And people with disabilities have the right to a full life, incorporating leisure, sport and travel. This means that they also need access to transport (stations, airports, harbours) and to leisure and cultural facilities (libraries, museums, theatres, cultural centres, concert halls, hotels, restaurants etc). This has led to the definition of standards for sports stadiums and for collective transport.

But accessibility is not limited to physical mobility: it is also important to plan and design for people with sensory disabilities, like the visually impaired and the hearing impaired. So another example of Design for All is medication which is provided with clear instructions in Braille.

The European Standardization Organizations produce standards that are adopted on a voluntary basis but they are so successful because industry values having guidelines which will help to channel their innovation and resources in the right direction.

As in so many cases involving standardisation, it is a win-win situation for all the stakeholders.

Correspondent: Vanessa Macdonald



European Commission World Standards Day conference on „Accessibility for all‟, 12 October 2010 – Conference recordings and presentations:

World Standard Cooperation Workshop „International Workshop‟ Accessibility and the contribution of International Standards, 3-4-5 November 2010:

International Telecommunication Union (ITU- and the European Broadcasting Union (EBU) - Workshop on Accessibility to Broadcasting and IPTV, Geneva, 23-24 November 2010:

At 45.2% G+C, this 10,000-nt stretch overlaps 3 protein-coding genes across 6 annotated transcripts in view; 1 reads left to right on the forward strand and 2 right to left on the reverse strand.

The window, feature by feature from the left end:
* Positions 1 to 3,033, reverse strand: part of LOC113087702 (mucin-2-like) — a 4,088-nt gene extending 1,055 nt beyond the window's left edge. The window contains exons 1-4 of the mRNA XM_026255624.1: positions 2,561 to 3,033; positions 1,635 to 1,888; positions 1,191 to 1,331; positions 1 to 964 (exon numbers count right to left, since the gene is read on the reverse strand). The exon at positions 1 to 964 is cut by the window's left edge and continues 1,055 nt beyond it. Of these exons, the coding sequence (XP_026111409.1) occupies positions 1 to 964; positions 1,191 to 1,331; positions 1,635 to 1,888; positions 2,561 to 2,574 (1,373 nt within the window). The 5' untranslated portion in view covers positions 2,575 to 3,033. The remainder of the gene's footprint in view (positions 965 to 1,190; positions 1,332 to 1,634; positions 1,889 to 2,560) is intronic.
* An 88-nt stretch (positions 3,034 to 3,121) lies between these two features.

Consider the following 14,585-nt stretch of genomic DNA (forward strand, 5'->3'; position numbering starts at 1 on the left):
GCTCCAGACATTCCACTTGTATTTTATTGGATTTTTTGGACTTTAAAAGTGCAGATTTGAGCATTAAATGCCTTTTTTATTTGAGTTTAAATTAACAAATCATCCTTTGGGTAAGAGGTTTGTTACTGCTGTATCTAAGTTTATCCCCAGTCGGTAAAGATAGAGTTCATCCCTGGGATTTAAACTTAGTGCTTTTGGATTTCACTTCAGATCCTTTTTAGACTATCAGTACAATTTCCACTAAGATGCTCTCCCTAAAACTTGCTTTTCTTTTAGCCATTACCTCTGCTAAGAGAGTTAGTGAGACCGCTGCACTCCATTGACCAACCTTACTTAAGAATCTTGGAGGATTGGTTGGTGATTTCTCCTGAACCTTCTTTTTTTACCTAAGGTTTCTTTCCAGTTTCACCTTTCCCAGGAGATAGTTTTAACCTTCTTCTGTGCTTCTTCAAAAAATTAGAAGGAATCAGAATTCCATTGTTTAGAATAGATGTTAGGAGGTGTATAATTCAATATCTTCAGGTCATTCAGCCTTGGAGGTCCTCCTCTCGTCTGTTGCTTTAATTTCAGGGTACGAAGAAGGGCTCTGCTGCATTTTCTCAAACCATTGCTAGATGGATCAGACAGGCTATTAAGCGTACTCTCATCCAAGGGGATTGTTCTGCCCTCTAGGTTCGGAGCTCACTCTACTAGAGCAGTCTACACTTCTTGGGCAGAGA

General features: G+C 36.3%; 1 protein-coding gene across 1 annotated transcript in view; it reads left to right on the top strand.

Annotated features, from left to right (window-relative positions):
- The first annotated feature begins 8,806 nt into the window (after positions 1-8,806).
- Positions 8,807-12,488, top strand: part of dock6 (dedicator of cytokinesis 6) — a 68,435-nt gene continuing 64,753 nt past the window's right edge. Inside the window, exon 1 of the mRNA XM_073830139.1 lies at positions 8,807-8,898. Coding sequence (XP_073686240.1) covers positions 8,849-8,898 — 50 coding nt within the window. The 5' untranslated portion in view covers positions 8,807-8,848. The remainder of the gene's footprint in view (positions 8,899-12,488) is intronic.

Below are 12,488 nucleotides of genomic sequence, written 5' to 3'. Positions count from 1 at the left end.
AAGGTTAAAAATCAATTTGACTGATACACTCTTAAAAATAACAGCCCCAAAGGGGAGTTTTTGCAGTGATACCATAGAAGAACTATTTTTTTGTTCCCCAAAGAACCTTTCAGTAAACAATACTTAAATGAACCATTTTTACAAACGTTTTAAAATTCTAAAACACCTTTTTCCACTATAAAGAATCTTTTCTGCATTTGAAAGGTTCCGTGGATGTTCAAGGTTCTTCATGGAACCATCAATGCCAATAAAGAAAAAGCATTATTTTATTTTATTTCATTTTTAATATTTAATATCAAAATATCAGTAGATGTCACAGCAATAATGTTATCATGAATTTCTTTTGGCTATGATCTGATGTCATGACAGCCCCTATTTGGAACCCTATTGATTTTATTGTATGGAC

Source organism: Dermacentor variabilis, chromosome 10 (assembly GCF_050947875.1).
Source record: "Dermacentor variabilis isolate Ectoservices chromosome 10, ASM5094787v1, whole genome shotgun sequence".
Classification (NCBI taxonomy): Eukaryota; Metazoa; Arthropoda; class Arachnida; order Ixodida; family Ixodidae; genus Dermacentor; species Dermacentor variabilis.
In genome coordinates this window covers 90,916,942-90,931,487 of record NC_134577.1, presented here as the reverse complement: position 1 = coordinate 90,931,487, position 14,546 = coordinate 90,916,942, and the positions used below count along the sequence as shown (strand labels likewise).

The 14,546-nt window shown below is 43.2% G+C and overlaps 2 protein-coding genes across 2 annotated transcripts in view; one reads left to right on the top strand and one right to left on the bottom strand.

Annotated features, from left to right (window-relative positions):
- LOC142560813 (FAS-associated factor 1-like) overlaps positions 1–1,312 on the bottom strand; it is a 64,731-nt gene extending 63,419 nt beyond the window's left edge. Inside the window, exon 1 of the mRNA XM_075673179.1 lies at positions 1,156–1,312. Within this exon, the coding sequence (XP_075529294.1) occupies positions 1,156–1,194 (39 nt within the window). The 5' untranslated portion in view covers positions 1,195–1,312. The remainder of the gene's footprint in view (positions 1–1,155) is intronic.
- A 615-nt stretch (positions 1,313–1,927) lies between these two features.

Media Contacts:


Christine Van Vlierden

Unit Manager Communication

Tel: +32 2 550 09 26




The European Committee for Standardization (CEN) is a business catalyst in Europe, removing trade barriers for European stakeholders such as industry, public administration, service providers, consumers and other stakeholders. Its mission is to foster the European economy in global trading, the welfare of European citizens, and the environment. Through its services, CEN provides a platform for the development of European Standards and other specifications.

CEN‟s 31 National Members work together to develop voluntary European Standards (ENs) in various sectors to build a European Internal Market for goods and services and to position Europe in the global economy. By supporting research, and helping disseminate innovation, standards are a powerful tool for economic growth. More than 60.000 technical experts as well as business federations, consumer and other societal interest organizations are involved in the CEN network that reaches over 480 million people.

For further information, please visit:



The European Committee for Electrotechnical Standardization is officially responsible for standardization in the electrotechnical field. In an ever more global economy, CENELEC fosters innovation and competitiveness, making technology available not only to major businesses but also to SMEs through the production of voluntary standards. CENELEC creates market access at the European level but also at the international level through its cooperation agreement with the International Electrotechnical Commission (IEC).

Through the work of its 31 Members together with its experts, the industry federations and consumers, Electrotechnical European Standards are created in order to help shape the European Internal Market, to encourage technological development, to ensure interoperability and to guarantee the safety and health of consumers and provide environmental protection.

Detailed information available at